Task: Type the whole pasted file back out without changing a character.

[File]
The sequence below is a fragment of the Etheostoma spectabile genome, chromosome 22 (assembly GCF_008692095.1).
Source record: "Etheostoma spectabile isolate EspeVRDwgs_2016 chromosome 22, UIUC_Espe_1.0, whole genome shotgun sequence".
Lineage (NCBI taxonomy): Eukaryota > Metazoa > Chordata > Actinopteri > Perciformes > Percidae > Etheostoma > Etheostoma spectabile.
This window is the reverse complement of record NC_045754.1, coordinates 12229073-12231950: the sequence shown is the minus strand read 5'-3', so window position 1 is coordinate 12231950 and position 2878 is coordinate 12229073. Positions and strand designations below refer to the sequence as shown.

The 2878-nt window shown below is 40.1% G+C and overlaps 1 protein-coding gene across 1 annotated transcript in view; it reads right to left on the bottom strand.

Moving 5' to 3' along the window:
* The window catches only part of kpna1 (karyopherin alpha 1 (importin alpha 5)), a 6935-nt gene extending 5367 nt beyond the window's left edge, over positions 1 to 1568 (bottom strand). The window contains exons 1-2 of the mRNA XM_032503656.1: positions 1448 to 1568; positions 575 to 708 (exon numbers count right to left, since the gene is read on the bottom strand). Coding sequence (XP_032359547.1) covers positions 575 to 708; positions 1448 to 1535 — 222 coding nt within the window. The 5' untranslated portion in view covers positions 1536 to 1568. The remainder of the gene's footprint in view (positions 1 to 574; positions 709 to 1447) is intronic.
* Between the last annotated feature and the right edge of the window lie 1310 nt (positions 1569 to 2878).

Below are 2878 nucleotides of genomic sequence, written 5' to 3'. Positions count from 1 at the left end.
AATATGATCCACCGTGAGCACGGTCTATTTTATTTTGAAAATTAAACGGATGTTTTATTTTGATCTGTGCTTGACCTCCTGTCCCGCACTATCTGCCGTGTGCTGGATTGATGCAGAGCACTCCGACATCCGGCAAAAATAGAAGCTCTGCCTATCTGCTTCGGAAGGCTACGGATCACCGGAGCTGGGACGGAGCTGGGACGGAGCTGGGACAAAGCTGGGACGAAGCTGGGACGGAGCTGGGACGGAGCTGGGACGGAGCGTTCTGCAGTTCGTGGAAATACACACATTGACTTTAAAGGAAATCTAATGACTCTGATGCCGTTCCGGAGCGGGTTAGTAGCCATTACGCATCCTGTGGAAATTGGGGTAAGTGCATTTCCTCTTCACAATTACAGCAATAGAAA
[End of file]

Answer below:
The sequence below is a fragment of the Etheostoma spectabile genome, chromosome 22 (assembly GCF_008692095.1).
Source record: "Etheostoma spectabile isolate EspeVRDwgs_2016 chromosome 22, UIUC_Espe_1.0, whole genome shotgun sequence".
Lineage (NCBI taxonomy): Eukaryota > Metazoa > Chordata > Actinopteri > Perciformes > Percidae > Etheostoma > Etheostoma spectabile.
This window is the reverse complement of record NC_045754.1, coordinates 12229073-12231950: the sequence shown is the minus strand read 5'-3', so window position 1 is coordinate 12231950 and position 2878 is coordinate 12229073. Positions and strand designations below refer to the sequence as shown.

The 2878-nt window shown below is 40.1% G+C and overlaps 1 protein-coding gene across 1 annotated transcript in view; it reads right to left on the bottom strand.

Moving 5' to 3' along the window:
* The window catches only part of kpna1 (karyopherin alpha 1 (importin alpha 5)), a 6935-nt gene extending 5367 nt beyond the window's left edge, over positions 1 to 1568 (bottom strand). The window contains exons 1-2 of the mRNA XM_032503656.1: positions 1448 to 1568; positions 575 to 708 (exon numbers count right to left, since the gene is read on the bottom strand). Coding sequence (XP_032359547.1) covers positions 575 to 708; positions 1448 to 1535 — 222 coding nt within the window. The 5' untranslated portion in view covers positions 1536 to 1568. The remainder of the gene's footprint in view (positions 1 to 574; positions 709 to 1447) is intronic.
* Between the last annotated feature and the right edge of the window lie 1310 nt (positions 1569 to 2878).

Below are 2878 nucleotides of genomic sequence, written 5' to 3'. Positions count from 1 at the left end.
AATATGATCCACCGTGAGCACGGTCTATTTTATTTTGAAAATTAAACGGATGTTTTATTTTGATCTGTGCTTGACCTCCTGTCCCGCACTATCTGCCGTGTGCTGGATTGATGCAGAGCACTCCGACATCCGGCAAAAATAGAAGCTCTGCCTATCTGCTTCGGAAGGCTACGGATCACCGGAGCTGGGACGGAGCTGGGACGGAGCTGGGACAAAGCTGGGACGAAGCTGGGACGGAGCTGGGACGGAGCTGGGACGGAGCGTTCTGCAGTTCGTGGAAATACACACATTGACTTTAAAGGAAATCTAATGACTCTGATGCCGTTCCGGAGCGGGTTAGTAGCCATTACGCATCCTGTGGAAATTGGGGTAAGTGCATTTCCTCTTCACAATTACAGCAATAGAAA